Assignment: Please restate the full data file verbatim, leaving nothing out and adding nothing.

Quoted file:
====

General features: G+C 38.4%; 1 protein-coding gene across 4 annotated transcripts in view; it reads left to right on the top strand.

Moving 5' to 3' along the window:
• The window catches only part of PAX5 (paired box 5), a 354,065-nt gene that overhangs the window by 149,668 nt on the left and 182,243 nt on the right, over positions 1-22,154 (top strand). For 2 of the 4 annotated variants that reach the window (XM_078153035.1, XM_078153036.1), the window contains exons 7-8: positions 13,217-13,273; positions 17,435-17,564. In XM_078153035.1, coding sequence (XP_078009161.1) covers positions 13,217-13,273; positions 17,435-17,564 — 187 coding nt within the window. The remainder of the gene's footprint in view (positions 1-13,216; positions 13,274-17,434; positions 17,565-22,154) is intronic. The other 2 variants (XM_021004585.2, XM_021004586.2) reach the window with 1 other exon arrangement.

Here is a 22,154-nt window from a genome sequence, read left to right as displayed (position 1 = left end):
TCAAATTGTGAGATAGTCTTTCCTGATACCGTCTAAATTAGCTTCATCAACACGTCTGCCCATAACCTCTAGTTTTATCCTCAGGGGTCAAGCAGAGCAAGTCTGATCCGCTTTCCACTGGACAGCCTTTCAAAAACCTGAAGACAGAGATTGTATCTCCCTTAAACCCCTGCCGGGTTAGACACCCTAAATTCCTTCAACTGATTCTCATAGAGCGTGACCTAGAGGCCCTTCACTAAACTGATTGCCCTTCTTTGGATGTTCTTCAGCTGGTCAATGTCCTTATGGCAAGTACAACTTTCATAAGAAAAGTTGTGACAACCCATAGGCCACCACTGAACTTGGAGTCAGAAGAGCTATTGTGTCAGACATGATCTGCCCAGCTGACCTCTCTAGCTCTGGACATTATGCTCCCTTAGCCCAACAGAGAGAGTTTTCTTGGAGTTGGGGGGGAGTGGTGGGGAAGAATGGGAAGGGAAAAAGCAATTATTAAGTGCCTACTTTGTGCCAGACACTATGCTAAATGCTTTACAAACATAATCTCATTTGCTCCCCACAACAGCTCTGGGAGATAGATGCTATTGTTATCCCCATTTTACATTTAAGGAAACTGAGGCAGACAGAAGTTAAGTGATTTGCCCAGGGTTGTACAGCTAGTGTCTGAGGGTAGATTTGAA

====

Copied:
General features: G+C 38.4%; 1 protein-coding gene across 4 annotated transcripts in view; it reads left to right on the top strand.

Moving 5' to 3' along the window:
• The window catches only part of PAX5 (paired box 5), a 354,065-nt gene that overhangs the window by 149,668 nt on the left and 182,243 nt on the right, over positions 1-22,154 (top strand). For 2 of the 4 annotated variants that reach the window (XM_078153035.1, XM_078153036.1), the window contains exons 7-8: positions 13,217-13,273; positions 17,435-17,564. In XM_078153035.1, coding sequence (XP_078009161.1) covers positions 13,217-13,273; positions 17,435-17,564 — 187 coding nt within the window. The remainder of the gene's footprint in view (positions 1-13,216; positions 13,274-17,434; positions 17,565-22,154) is intronic. The other 2 variants (XM_021004585.2, XM_021004586.2) reach the window with 1 other exon arrangement.

Here is a 22,154-nt window from a genome sequence, read left to right as displayed (position 1 = left end):
TCAAATTGTGAGATAGTCTTTCCTGATACCGTCTAAATTAGCTTCATCAACACGTCTGCCCATAACCTCTAGTTTTATCCTCAGGGGTCAAGCAGAGCAAGTCTGATCCGCTTTCCACTGGACAGCCTTTCAAAAACCTGAAGACAGAGATTGTATCTCCCTTAAACCCCTGCCGGGTTAGACACCCTAAATTCCTTCAACTGATTCTCATAGAGCGTGACCTAGAGGCCCTTCACTAAACTGATTGCCCTTCTTTGGATGTTCTTCAGCTGGTCAATGTCCTTATGGCAAGTACAACTTTCATAAGAAAAGTTGTGACAACCCATAGGCCACCACTGAACTTGGAGTCAGAAGAGCTATTGTGTCAGACATGATCTGCCCAGCTGACCTCTCTAGCTCTGGACATTATGCTCCCTTAGCCCAACAGAGAGAGTTTTCTTGGAGTTGGGGGGGAGTGGTGGGGAAGAATGGGAAGGGAAAAAGCAATTATTAAGTGCCTACTTTGTGCCAGACACTATGCTAAATGCTTTACAAACATAATCTCATTTGCTCCCCACAACAGCTCTGGGAGATAGATGCTATTGTTATCCCCATTTTACATTTAAGGAAACTGAGGCAGACAGAAGTTAAGTGATTTGCCCAGGGTTGTACAGCTAGTGTCTGAGGGTAGATTTGAA